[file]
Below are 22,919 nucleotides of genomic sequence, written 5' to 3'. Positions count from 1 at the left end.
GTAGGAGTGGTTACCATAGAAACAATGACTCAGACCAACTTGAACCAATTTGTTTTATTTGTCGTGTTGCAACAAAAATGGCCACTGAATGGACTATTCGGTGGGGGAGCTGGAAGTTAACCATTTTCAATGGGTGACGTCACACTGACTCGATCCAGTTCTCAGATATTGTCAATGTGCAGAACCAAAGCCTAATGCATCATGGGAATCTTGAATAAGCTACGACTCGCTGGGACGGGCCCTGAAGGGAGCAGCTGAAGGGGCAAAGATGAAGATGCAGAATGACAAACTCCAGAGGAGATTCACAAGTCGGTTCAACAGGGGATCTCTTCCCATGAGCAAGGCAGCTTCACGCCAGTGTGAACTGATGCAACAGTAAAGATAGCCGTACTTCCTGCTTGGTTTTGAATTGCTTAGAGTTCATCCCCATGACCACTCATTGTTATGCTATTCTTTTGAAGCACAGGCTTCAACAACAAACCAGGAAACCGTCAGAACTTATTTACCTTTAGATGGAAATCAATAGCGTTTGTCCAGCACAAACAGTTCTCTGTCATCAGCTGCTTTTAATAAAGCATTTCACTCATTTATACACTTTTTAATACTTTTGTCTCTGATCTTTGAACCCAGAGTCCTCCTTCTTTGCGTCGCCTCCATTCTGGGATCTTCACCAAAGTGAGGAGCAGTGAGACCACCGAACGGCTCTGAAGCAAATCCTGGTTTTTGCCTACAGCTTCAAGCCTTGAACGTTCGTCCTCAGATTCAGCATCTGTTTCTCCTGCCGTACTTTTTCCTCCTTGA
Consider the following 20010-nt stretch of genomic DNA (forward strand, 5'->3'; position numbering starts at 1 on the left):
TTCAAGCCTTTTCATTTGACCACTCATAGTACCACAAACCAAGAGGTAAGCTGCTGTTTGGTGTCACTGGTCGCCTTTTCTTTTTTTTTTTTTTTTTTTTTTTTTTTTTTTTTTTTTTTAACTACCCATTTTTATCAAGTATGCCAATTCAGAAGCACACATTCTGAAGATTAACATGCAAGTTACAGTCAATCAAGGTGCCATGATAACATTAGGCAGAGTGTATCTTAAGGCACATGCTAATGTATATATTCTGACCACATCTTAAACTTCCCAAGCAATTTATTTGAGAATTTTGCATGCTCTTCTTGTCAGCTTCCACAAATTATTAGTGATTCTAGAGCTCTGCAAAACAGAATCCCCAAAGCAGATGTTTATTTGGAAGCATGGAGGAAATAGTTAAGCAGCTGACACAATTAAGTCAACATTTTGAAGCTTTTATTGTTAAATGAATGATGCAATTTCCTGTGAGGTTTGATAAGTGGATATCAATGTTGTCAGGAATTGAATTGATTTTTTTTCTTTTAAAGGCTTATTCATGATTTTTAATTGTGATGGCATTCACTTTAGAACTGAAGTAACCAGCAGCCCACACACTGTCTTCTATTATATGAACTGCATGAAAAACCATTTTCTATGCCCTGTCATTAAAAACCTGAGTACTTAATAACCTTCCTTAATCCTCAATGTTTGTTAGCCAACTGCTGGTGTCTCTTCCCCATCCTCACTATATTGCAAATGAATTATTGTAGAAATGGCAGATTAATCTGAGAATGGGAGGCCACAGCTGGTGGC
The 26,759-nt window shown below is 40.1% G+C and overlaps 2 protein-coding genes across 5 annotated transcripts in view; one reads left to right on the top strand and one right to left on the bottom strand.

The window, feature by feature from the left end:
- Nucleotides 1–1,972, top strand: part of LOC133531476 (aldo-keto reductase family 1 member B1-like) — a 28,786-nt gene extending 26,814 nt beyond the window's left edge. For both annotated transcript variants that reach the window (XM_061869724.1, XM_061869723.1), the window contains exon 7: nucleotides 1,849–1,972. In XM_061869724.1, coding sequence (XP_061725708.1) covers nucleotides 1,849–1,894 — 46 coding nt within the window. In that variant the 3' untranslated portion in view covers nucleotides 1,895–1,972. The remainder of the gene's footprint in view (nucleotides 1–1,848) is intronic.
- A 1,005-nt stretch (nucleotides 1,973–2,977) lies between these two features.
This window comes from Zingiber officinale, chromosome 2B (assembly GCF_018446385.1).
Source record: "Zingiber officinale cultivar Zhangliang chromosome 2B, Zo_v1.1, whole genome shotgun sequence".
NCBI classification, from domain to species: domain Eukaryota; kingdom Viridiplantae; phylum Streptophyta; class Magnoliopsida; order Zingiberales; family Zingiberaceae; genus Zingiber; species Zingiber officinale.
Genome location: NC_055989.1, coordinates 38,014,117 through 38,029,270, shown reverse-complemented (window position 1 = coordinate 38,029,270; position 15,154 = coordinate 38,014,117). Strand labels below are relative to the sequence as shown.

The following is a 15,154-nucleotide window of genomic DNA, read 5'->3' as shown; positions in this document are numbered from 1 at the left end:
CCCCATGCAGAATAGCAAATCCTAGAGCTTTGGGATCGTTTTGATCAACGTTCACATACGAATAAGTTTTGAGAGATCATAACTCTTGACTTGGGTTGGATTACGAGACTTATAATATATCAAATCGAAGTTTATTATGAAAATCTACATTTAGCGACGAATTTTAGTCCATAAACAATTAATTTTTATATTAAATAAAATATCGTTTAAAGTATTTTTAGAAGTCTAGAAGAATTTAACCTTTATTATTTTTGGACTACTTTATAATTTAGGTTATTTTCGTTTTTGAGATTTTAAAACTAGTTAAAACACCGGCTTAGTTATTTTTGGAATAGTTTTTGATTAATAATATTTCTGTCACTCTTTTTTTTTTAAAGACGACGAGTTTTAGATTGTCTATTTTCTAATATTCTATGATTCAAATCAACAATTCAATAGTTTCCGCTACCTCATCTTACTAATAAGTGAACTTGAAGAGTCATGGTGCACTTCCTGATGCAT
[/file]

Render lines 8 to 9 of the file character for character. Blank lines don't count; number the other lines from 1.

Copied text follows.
- A 1,005-nt stretch (nucleotides 1,973–2,977) lies between these two features.
This window comes from Zingiber officinale, chromosome 2B (assembly GCF_018446385.1).